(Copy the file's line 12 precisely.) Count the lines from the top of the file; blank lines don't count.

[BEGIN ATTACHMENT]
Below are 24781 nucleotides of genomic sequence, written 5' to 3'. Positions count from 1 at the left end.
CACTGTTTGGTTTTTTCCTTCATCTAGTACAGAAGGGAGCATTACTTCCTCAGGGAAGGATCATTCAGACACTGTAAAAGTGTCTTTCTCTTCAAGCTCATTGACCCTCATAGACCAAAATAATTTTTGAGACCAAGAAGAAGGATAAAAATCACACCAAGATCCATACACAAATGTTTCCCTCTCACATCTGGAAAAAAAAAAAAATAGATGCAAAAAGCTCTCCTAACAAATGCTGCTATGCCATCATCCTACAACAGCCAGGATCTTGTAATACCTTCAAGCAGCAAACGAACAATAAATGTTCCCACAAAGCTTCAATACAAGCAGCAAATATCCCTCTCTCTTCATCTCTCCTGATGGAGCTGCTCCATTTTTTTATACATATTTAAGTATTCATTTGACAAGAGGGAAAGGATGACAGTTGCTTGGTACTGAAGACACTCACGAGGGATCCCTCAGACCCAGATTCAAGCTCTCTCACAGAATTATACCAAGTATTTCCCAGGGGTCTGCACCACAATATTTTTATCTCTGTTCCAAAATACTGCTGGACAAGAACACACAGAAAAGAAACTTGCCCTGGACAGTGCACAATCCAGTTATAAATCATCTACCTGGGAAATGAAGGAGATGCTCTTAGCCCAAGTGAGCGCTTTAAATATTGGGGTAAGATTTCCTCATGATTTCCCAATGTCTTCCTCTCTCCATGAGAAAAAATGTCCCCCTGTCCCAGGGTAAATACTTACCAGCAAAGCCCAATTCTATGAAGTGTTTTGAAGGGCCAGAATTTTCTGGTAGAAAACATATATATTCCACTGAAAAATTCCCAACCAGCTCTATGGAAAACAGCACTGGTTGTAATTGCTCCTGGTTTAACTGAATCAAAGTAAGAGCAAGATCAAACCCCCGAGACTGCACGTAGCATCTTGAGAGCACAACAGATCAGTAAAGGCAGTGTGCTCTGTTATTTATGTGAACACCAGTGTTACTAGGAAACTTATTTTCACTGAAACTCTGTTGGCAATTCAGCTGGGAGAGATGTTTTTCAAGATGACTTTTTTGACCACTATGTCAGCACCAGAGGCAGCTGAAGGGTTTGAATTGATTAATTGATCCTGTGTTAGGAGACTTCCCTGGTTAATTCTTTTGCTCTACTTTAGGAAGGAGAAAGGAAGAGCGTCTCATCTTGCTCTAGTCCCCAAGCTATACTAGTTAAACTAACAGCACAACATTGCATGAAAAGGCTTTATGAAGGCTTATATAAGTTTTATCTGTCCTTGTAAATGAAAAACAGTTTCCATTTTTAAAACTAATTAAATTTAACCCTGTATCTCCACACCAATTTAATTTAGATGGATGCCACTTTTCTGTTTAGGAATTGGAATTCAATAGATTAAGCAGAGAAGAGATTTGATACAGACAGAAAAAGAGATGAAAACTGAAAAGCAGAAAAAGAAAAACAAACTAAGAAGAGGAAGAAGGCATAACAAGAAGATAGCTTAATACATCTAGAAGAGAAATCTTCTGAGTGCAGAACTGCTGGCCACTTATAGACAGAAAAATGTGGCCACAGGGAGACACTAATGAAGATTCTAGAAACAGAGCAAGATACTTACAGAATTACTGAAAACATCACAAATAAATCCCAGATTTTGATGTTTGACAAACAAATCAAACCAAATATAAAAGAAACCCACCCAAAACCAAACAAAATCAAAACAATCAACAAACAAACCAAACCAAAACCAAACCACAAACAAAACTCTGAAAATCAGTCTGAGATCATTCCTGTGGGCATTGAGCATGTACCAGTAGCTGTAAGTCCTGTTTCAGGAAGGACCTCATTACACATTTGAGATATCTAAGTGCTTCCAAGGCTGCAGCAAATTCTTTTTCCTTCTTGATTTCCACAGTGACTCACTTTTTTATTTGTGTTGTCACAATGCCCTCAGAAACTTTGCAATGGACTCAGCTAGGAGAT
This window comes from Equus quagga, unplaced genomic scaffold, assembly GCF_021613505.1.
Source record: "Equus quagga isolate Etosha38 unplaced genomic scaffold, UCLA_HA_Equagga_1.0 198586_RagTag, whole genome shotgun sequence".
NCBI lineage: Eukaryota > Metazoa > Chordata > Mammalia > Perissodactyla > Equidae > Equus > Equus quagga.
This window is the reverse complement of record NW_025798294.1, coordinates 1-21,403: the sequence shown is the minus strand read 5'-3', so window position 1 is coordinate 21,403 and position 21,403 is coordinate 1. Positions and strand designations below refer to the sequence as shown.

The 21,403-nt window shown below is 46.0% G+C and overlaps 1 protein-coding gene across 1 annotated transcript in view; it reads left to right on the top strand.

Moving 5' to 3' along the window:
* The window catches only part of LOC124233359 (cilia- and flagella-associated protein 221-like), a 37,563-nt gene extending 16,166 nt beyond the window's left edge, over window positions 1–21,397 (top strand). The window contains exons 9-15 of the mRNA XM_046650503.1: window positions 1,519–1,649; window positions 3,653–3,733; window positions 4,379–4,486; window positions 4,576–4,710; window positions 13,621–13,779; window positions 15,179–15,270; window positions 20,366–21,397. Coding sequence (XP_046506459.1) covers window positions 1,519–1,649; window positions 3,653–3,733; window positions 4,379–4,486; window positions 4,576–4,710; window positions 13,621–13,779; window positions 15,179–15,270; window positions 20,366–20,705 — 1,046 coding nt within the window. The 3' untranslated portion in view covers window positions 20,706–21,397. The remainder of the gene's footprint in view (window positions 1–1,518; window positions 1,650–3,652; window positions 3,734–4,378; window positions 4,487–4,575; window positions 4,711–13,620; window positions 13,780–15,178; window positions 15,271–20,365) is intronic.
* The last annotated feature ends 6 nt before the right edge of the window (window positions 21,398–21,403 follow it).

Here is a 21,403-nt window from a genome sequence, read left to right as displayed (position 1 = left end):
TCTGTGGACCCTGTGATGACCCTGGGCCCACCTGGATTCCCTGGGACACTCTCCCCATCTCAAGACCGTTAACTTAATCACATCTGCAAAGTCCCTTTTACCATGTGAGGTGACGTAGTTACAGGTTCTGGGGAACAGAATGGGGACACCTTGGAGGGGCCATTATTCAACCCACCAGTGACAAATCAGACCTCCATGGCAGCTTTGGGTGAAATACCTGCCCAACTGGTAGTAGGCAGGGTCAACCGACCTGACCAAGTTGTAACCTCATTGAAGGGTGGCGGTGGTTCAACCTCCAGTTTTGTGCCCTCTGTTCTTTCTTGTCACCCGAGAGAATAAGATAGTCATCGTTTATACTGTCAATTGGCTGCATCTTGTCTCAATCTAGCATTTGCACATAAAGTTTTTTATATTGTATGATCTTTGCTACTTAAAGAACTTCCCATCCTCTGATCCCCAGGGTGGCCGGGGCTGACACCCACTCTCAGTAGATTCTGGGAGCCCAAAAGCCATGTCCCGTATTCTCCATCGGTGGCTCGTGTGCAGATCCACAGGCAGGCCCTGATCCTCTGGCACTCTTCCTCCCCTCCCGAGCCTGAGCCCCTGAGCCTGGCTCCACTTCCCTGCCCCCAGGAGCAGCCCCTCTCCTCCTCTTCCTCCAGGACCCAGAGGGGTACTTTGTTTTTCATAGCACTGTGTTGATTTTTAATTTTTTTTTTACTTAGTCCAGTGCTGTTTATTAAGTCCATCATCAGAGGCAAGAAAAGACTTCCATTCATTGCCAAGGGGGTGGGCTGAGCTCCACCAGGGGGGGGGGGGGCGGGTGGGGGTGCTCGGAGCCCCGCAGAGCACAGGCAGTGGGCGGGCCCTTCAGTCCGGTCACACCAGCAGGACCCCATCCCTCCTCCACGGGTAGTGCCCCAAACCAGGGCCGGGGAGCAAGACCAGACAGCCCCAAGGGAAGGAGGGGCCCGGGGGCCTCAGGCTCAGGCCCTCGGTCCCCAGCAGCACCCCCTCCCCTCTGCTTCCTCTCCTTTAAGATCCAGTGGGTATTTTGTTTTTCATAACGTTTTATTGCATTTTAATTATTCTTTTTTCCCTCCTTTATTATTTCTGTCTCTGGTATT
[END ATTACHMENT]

TCTGTGGACCCTGTGATGACCCTGGGCCCACCTGGATTCCCTGGGACACTCTCCCCATCTCAAGACCGTTAACTTAATCACATCTGCAAAGTCCCTTTTACCATGTGAGGTGACGTAGTTACAGGTTCTGGGGAACAGAATGGGGACACCTTGGAGGGGCCATTATTCAACCCACCAGTGACAAATCAGACCTCCATGGCAGCTTTGGGTGAAATACCTGCCCAACTGGTAGTAGGCAGGGTCAACCGACCTGACCAAGTTGTAACCTCATTGAAGGGTGGCGGTGGTTCAACCTCCAGTTTTGTGCCCTCTGTTCTTTCTTGTCACCCGAGAGAATAAGATAGTCATCGTTTATACTGTCAATTGGCTGCATCTTGTCTCAATCTAGCATTTGCACATAAAGTTTTTTATATTGTATGATCTTTGCTACTTAAAGAACTTCCCATCCTCTGATCCCCAGGGTGGCCGGGGCTGACACCCACTCTCAGTAGATTCTGGGAGCCCAAAAGCCATGTCCCGTATTCTCCATCGGTGGCTCGTGTGCAGATCCACAGGCAGGCCCTGATCCTCTGGCACTCTTCCTCCCCTCCCGAGCCTGAGCCCCTGAGCCTGGCTCCACTTCCCTGCCCCCAGGAGCAGCCCCTCTCCTCCTCTTCCTCCAGGACCCAGAGGGGTACTTTGTTTTTCATAGCACTGTGTTGATTTTTAATTTTTTTTTTACTTAGTCCAGTGCTGTTTATTAAGTCCATCATCAGAGGCAAGAAAAGACTTCCATTCATTGCCAAGGGGGTGGGCTGAGCTCCACCAGGGGGGGGGGGGGCGGGTGGGGGTGCTCGGAGCCCCGCAGAGCACAGGCAGTGGGCGGGCCCTTCAGTCCGGTCACACCAGCAGGACCCCATCCCTCCTCCACGGGTAGTGCCCCAAACCAGGGCCGGGGAGCAAGACCAGACAGCCCCAAGGGAAGGAGGGGCCCGGGGGCCTCAGGCTCAGGCCCTCGGTCCCCAGCAGCACCCCCTCCCCTCTGCTTCCTCTCCTTTAAGATCCAGTGGGTATTTTGTTTTTCATAACGTTTTATTGCATTTTAATTATTCTTTTTTCCCTCCTTTATTATTTCTGTCTCTGGTATT